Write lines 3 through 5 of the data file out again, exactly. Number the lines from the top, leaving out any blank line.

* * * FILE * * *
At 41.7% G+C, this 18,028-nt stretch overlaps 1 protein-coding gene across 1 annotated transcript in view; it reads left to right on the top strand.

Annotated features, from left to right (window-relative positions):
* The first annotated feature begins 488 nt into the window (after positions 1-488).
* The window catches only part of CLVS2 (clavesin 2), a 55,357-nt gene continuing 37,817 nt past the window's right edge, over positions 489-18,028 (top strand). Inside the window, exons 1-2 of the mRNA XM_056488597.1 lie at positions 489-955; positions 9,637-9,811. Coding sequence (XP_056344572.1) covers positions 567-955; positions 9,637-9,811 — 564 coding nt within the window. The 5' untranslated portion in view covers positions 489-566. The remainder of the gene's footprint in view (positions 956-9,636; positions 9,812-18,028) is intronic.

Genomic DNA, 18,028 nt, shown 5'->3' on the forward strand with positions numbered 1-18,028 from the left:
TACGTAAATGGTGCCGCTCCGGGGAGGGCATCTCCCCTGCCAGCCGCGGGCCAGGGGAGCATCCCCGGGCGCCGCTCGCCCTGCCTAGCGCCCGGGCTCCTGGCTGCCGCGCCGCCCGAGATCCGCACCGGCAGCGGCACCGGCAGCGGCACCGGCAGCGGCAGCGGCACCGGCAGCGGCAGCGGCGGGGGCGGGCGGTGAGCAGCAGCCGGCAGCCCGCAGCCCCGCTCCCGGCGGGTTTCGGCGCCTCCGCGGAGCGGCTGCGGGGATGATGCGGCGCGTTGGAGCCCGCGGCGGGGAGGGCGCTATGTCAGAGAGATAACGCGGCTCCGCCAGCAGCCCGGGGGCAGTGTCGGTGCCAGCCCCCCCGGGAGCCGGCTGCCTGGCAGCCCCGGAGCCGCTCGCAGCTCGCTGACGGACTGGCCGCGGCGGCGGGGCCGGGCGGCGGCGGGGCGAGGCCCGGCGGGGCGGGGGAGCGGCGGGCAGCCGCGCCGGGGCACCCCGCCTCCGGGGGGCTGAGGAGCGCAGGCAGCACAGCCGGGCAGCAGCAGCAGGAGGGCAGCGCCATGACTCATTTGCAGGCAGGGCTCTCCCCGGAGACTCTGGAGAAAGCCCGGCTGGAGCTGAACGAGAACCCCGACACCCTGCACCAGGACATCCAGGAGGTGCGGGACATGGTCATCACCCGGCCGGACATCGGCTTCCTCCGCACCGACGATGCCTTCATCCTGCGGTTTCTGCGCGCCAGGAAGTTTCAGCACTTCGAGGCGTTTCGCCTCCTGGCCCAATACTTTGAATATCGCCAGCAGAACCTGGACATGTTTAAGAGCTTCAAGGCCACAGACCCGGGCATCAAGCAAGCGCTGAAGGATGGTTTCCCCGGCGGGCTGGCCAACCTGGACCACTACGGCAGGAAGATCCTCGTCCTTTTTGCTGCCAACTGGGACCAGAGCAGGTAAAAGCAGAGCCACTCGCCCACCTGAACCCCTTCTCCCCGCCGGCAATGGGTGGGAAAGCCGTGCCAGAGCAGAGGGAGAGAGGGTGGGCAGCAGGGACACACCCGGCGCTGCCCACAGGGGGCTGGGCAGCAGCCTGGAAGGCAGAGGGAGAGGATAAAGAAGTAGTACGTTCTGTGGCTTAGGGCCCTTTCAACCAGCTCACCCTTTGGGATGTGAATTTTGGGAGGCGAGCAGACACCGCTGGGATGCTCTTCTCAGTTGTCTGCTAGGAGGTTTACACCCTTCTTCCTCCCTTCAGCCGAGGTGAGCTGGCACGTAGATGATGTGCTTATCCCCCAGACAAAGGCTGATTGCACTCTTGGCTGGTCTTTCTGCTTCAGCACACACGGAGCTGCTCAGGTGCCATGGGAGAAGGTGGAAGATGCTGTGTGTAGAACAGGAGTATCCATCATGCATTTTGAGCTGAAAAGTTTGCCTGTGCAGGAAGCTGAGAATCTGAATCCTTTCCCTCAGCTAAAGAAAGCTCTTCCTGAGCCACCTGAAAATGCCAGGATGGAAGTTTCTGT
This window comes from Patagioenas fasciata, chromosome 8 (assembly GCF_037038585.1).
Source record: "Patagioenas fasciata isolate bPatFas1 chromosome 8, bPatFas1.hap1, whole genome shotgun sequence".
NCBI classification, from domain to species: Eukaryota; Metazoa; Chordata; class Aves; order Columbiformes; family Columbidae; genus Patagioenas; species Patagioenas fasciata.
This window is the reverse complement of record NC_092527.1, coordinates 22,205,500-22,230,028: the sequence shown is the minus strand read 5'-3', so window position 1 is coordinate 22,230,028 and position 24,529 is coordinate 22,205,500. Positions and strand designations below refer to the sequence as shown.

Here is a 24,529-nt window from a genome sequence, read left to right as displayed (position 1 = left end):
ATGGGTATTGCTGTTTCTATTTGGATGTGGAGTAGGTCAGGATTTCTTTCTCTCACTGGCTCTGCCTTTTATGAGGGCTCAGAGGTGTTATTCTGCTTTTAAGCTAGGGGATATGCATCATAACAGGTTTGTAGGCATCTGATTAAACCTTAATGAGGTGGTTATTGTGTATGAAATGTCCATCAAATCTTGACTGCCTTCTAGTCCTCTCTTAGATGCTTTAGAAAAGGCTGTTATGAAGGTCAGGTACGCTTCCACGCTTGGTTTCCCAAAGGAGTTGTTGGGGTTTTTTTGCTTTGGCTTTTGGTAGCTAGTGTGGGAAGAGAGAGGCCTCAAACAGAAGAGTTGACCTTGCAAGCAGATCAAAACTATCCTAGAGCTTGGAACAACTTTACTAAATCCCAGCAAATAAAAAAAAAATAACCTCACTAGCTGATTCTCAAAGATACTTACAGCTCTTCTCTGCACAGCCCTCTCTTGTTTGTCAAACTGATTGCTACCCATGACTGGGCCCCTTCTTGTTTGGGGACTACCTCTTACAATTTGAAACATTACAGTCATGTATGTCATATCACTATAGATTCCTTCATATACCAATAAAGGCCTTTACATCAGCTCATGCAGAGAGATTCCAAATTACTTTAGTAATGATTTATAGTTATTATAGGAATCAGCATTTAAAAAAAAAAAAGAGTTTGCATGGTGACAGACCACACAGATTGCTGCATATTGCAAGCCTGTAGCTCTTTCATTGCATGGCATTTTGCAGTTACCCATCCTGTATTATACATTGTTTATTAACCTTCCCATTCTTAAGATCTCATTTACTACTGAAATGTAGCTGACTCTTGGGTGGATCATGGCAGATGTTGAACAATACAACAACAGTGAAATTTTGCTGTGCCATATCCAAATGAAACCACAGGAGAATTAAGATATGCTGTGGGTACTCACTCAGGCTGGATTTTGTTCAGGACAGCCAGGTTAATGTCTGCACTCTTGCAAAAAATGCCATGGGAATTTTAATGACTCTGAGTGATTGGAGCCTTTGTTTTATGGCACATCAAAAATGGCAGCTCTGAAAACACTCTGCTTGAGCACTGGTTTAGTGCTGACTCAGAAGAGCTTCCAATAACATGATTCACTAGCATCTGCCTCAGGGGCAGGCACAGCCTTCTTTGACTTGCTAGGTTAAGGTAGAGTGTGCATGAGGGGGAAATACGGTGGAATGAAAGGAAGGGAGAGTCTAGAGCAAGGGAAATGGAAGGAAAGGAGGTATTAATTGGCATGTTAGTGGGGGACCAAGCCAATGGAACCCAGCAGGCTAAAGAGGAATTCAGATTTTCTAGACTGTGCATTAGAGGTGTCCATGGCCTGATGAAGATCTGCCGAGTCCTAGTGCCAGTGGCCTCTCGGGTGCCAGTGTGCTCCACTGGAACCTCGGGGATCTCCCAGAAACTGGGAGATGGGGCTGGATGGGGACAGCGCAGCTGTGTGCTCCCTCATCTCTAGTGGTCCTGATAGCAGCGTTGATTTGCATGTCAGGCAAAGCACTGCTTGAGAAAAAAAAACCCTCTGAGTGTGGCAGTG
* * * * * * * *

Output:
* The first annotated feature begins 488 nt into the window (after positions 1-488).
* The window catches only part of CLVS2 (clavesin 2), a 55,357-nt gene continuing 37,817 nt past the window's right edge, over positions 489-18,028 (top strand). Inside the window, exons 1-2 of the mRNA XM_056488597.1 lie at positions 489-955; positions 9,637-9,811. Coding sequence (XP_056344572.1) covers positions 567-955; positions 9,637-9,811 — 564 coding nt within the window. The 5' untranslated portion in view covers positions 489-566. The remainder of the gene's footprint in view (positions 956-9,636; positions 9,812-18,028) is intronic.

Genomic DNA, 18,028 nt, shown 5'->3' on the forward strand with positions numbered 1-18,028 from the left: